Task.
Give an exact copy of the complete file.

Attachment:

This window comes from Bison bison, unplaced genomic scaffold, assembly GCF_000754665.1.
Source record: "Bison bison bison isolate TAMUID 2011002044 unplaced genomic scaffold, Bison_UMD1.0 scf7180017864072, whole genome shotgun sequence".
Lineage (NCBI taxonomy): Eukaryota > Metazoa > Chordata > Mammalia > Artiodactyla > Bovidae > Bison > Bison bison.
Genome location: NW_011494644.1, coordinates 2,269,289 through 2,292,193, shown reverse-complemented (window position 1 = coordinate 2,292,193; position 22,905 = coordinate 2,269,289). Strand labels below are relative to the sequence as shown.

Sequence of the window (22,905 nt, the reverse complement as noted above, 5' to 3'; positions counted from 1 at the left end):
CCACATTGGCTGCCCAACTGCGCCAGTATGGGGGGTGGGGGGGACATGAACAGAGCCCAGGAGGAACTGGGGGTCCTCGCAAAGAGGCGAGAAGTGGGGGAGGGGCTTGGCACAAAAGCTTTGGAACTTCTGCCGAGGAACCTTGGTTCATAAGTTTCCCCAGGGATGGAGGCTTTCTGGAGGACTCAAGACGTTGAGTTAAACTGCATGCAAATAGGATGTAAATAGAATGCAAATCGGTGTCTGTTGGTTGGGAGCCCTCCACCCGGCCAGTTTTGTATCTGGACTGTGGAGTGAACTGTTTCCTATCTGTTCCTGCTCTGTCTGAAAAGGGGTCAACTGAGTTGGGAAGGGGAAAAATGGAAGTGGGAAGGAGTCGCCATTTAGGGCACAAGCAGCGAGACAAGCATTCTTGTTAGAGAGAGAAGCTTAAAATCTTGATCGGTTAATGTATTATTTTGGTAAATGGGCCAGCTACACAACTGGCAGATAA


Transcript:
This window comes from Bison bison, unplaced genomic scaffold, assembly GCF_000754665.1.
Source record: "Bison bison bison isolate TAMUID 2011002044 unplaced genomic scaffold, Bison_UMD1.0 scf7180017864072, whole genome shotgun sequence".
Lineage (NCBI taxonomy): Eukaryota > Metazoa > Chordata > Mammalia > Artiodactyla > Bovidae > Bison > Bison bison.
Genome location: NW_011494644.1, coordinates 2,269,289 through 2,292,193, shown reverse-complemented (window position 1 = coordinate 2,292,193; position 22,905 = coordinate 2,269,289). Strand labels below are relative to the sequence as shown.

Sequence of the window (22,905 nt, the reverse complement as noted above, 5' to 3'; positions counted from 1 at the left end):
CCACATTGGCTGCCCAACTGCGCCAGTATGGGGGGTGGGGGGGACATGAACAGAGCCCAGGAGGAACTGGGGGTCCTCGCAAAGAGGCGAGAAGTGGGGGAGGGGCTTGGCACAAAAGCTTTGGAACTTCTGCCGAGGAACCTTGGTTCATAAGTTTCCCCAGGGATGGAGGCTTTCTGGAGGACTCAAGACGTTGAGTTAAACTGCATGCAAATAGGATGTAAATAGAATGCAAATCGGTGTCTGTTGGTTGGGAGCCCTCCACCCGGCCAGTTTTGTATCTGGACTGTGGAGTGAACTGTTTCCTATCTGTTCCTGCTCTGTCTGAAAAGGGGTCAACTGAGTTGGGAAGGGGAAAAATGGAAGTGGGAAGGAGTCGCCATTTAGGGCACAAGCAGCGAGACAAGCATTCTTGTTAGAGAGAGAAGCTTAAAATCTTGATCGGTTAATGTATTATTTTGGTAAATGGGCCAGCTACACAACTGGCAGATAA